Council: Why Did City Administration Pressure Law Firm To Pay Sam Malone?
Update 6/26/2016 4:21 p.m.: Council members Chris Seelbach, Yvette Simpson, and Wendell Young will hold a special council meeting on the sewer district issue Tuesday at 4 p.m..
Original Post 2:33 p.m.: Some very upset members of Cincinnati City Council are demanding answers to a question that arose from an audit of the Metropolitan Sewer District (MSD) – the question of who in City Hall threatened MSD's law firm with termination unless it paid a former city council member $55,000 for consulting work.
"It does not pass the smell test,'' Council Member Wendell Young said in a two-hour meeting of council's Rules and Audit Committee Tuesday on the MSD subcontractor.
The council members want to know exactly who in the administration threatened MSD's law firm, Bricker & Eckler, with dismissal unless they paid the subcontractor; and why they made that demand.
The subcontractor in question is Sam Malone, a Republican council member from 2003 to 2005, who operates a consulting firm called Urban Strategies and Solutions Group LLC. Questions have also been raised about exactly what work Malone did for MSD.
A deputy city solicitor, Luke Blocher, said that word came down from the city manager's office last spring saying that "something needed to be done very quickly" about having Bricker & Eckler, pay Malone $55,000 immediately.
Blocher said he did not know specifically where the pressure was coming from.
Terry Nestor, also a deputy city solicitor, told the committee that Mark Evans, a partner in Bricker & Eckler "received a communication from the city that the city would no longer engage his firm if the subcontractor (Malone) was not paid post haste."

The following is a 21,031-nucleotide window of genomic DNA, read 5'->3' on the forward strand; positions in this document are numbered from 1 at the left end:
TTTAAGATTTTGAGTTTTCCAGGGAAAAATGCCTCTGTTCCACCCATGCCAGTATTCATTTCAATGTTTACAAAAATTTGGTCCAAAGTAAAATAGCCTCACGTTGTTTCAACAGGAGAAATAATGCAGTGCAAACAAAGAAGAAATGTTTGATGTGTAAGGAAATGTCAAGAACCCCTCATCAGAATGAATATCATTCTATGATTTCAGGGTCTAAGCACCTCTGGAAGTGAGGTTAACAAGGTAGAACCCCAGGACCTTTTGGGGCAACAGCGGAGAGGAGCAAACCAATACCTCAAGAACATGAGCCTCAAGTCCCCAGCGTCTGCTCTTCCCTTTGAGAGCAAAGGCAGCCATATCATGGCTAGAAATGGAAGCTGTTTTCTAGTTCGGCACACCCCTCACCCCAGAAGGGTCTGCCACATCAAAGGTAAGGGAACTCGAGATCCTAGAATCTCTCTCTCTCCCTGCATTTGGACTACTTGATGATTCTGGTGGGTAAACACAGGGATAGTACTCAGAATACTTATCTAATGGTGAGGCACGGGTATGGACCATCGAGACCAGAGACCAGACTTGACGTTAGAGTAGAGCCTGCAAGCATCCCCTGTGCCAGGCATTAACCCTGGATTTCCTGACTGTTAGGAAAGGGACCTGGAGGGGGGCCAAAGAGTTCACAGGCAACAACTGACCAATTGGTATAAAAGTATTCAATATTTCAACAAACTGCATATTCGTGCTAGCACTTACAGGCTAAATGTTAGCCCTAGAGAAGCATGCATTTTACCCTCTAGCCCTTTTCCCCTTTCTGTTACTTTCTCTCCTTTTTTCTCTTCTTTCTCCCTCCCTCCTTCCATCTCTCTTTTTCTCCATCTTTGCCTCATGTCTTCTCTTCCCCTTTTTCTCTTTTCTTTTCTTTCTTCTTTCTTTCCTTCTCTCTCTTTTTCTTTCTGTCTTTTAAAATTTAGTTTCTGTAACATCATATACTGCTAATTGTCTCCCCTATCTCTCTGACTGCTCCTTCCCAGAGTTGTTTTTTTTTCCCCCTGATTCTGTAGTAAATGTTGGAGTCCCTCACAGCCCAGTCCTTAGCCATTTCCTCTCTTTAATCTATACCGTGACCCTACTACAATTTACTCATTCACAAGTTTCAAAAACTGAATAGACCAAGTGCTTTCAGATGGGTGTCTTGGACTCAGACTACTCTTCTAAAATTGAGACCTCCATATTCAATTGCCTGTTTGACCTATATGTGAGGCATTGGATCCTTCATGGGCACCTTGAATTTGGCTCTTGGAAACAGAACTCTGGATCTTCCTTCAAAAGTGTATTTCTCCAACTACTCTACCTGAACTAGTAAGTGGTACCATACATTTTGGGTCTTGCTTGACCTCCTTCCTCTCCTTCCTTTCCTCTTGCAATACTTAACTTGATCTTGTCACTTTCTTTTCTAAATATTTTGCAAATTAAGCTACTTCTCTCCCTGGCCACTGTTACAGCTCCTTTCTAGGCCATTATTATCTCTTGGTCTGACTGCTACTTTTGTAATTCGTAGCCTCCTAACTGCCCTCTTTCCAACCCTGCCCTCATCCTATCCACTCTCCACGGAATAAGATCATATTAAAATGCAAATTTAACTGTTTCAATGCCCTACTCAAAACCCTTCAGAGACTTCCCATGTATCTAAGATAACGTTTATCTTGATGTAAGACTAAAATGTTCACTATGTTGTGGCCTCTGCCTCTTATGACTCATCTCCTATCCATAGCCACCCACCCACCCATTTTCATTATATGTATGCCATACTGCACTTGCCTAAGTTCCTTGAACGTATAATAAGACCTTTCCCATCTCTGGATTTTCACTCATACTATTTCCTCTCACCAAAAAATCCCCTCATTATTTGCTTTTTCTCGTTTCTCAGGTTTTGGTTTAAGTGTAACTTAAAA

Nestor said the reason Malone was paid "was to make a clean break in the contract Mr. Malone had with Bricker and to terminate the relationship between Mr. Malone and MSD."
Malone's relationship with MSD began in 2011, when MSD was under the direction of Tony Parrott and Milton Dohoney was city manager.
After Harry Black became city manager, Nestor said, "The new administration was concerned about the contracting relationship and the oversight from Mr. Malone's company."
"The administration wanted to terminate the contract without any payment dispute that would linger for a long period of time,'' Nestor said.
And the city's law department, Nestor said, "did not want subcontractors doing work without some supervision from the law department."
The internal audit of MSD shed little light on exactly what Malone did for MSD as a subcontractor.
After the message was delivered to the law firm, the money was sent to Bricker & Eckler overnight and the law firm cut a check to Malone for $55,000 the next day and delivered it to its West Chester office.
"This sounds rather messy to me,'' Young said. "Why would they (Bricker & Eckler) be threatened with the termination of their contract with MSD over $55,000?"
"There was a severe sense of urgency,'' Blocher said. "There was no mincing of words from the city on the way this had to be done."
David Mann, the city's vice mayor, was the one who asked the Rules and Audit Committee to look into the Malone transaction.
At Tuesday's hearing, Council member Chris Seelbach said he agreed with Young's assessment and pointed out that any two members of city council could call for a special meeting of council to hold hearings into the matter.
But Council Member Kevin Flynn, chair of the committee, said he would rather not have a special session and let the investigation work itself out in the committee.
"This is not going to end today,'' Flynn said. "I would prefer that we let this process play itself out."
The issue could be revisited when the committee returns to work in August or sooner if two or more council members call for a special council meeting.